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Gum Disease and Arthritis

Written by Dan Abril.

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Rheumatoid arthritis is a chronic condition that affects a person’s joints and linings. The disorder develops when a person’s immune system misclassifies a person’s protein and works overtime to defeat it.

Why this happens is still not clear but doctors and experts have attributed it to genetics or environmental factors. Recently however, researchers have discovered that there is a correlation between gum disease and rheumatoid arthritis. 

The Link

Comparing and analysing synovial fluid samples from rheumatoid sufferers and from those who don’t suffer the condition, dental researchers from Germany found that those who have rheumatoid arthritis carry the DNA of the bacteria that cause gingivitis infections. This latest research highlights previous studies between gingivitis to arthritis.

Earlier, researchers from the New York Hospital for Joints Diseases discovered that there is a link between gingivitis and rheumatoid arthritis. Comparing samples from sufferers and non-sufferers, the study revealed that those who have arthritis had greater exposure to the gingivitis bacteria and those with worse gum disease exhibit severe arthritis.

How bacteria found in the mouth can lead to arthritis is still not clear but according to other reports and studies, it could be through extra-oral translocation, which simply means that the bacteria are moving from the oral cavity to other areas of the body.

Prevention

Fortunately, gum disease in its early stages can be treated and be reversed but if left unchecked, it can worsen and lead to a developed stage of gum disease that affects more than the gums. The best treatment against gum disease is to keep the gums healthy. Regular dental visits and observing proper oral health care through brushing and flossing lessens the bacteria.

However, if you are already suffering from rheumatoid arthritis, proper brushing and cleaning can be difficult. The American Dental Association (ADA) have suggested the following to make it easier for the patient:

•    Look for toothbrushes that are easier to grip.
•    Use mouthwash to prevent cavities.
•    Explore other types of floss available.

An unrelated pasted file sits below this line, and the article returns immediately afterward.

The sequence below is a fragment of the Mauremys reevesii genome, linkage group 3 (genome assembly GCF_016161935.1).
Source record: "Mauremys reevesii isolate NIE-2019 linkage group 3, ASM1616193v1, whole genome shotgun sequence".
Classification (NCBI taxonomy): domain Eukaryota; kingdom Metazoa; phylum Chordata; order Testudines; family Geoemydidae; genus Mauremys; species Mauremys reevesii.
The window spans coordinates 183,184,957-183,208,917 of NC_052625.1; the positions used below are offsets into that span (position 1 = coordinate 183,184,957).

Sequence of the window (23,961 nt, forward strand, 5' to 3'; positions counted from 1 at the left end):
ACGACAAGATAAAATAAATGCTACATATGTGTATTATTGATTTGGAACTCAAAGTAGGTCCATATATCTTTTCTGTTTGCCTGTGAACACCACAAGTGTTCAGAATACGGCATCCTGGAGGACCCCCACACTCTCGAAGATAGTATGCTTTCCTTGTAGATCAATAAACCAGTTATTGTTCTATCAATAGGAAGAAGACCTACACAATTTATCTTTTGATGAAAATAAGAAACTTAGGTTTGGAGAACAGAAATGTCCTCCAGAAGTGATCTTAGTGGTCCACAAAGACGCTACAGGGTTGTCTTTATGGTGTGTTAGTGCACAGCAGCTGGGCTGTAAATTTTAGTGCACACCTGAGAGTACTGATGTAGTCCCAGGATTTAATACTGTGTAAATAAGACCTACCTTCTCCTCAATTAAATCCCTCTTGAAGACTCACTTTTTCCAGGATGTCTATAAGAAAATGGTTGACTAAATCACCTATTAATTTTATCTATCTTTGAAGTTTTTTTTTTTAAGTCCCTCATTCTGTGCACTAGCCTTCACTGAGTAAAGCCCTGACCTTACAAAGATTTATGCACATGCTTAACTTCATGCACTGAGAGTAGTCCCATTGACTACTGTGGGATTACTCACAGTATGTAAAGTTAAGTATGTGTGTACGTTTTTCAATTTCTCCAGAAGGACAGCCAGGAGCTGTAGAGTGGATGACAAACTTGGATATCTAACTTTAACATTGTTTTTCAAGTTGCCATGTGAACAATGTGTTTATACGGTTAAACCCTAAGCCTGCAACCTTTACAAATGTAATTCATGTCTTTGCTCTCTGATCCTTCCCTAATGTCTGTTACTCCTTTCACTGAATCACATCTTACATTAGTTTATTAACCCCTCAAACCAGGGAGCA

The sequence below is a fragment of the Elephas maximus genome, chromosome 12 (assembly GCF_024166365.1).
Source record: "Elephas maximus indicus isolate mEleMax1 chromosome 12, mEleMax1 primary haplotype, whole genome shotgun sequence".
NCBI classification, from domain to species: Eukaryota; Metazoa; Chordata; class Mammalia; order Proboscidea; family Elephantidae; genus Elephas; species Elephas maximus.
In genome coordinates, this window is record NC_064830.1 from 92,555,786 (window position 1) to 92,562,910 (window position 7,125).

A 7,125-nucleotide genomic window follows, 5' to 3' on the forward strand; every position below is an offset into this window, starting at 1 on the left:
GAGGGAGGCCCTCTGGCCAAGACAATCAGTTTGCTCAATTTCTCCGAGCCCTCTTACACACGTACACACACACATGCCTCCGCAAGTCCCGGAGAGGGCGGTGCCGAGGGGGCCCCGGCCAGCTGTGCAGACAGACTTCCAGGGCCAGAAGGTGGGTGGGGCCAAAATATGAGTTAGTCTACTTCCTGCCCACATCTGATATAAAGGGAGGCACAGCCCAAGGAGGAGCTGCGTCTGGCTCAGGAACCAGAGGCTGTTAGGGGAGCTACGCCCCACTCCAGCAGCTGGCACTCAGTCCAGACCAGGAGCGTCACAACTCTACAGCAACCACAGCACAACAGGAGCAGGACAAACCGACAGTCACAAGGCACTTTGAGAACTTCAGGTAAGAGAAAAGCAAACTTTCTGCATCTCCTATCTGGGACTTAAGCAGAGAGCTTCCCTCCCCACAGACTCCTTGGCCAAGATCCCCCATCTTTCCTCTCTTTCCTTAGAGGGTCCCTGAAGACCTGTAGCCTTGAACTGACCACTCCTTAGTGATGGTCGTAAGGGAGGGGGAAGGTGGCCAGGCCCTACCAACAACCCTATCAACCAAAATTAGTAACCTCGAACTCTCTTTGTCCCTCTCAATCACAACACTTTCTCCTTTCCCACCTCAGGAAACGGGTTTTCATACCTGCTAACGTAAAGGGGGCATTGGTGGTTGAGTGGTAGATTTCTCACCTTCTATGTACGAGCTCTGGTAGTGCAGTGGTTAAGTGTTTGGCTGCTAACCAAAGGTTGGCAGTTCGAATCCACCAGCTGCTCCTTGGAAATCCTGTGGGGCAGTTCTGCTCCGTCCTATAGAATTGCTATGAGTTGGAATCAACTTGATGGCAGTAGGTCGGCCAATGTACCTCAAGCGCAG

•    Quit smoking.
•    Discuss the problem with your dentist.

Finally, remember that early detection is the best defence. Should you show symptoms of gum disease, visit your dentist. For inquiries, feel free to email us at This e-mail address is being protected from spambots. You need JavaScript enabled to view it

References:
http://arthritis.about.com/od/rheumatoidarthritis/f/periodontal.htm
http://www.everydayhealth.com/rheumatoid-arthritis/the-link-between-gum-disease-and-rheumatoid-arthritis.aspx
http://www.hopkinsarthritis.org/physician-corner/rheumatology-rounds/round-34-periodontal-disease-and-rheumatoid-arthritis/

Vitamins and Supplements for Oral Health

Written by Dan Abril.

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The quest for healthy teeth and gums does not end with tooth brushing and flossing. Regular dental check-ups plus a nutritious diet are needed to achieve that end goal.  However, given the external pressures of modern living (pollutants around us and food grown on nutrition depleted soil), a balanced diet may not be sufficient enough.

Vitamin C. This vitamin is not only a powerful antioxidant but also promotes the production of collagen – a  vital ingredient in the growth and development of supportive tissues surrounding the teeth. Vitamin C also fights infection and gives teeth the extra protection it needs. 

Calcium.  Healthy teeth and bones need adequate calcium. Utilized by bones in creating and regenerating tissue, calcium give bones supporting teeth the strength it needs.

Vitamin A. Necessary in the development and maintenance of healthy skin, hair, eyes, bones and teeth; Vitamin A prevents inflammation and promotes the recovery of swollen gums. In addition, this vitamin keeps the mouth moist as it aids in keeping mucus membranes healthy. 

Vitamin D. Like Vitamin C, Vitamin D helps fight infection by raising the person’s immune system.  Further, the vitamin fortifies teeth making it less susceptible to decay and cavities. If that isn’t enough, it has been suggested that Vitamin D helps in the healing process of damaged teeth. 

Coconut oil. Gargling with coconut oil helps in reducing bacteria in the mouth. Adding it to food or beverages provides extra nourishment for the body’s self-healing properties.

Before proceeding with these supplements, always remember to consult a physician first. Remember that too much of anything good can be damaging to the system. Professionals will give you proper daily recommendations so as to avoid overdose and possible complications.
For further questions, please email us at This e-mail address is being protected from spambots. You need JavaScript enabled to view it

 

References:
http://www.livestrong.com/article/355655-vitamin-supplements-for-healthy-teeth-gums/
http://www.wholehealthmd.com/ME2/dirmod.asp?nm=Healing+Kitchen&type=AWHN_News&mod=News+Perspectives&tier=3&id=95E9746D626A427D901A641C72E711B6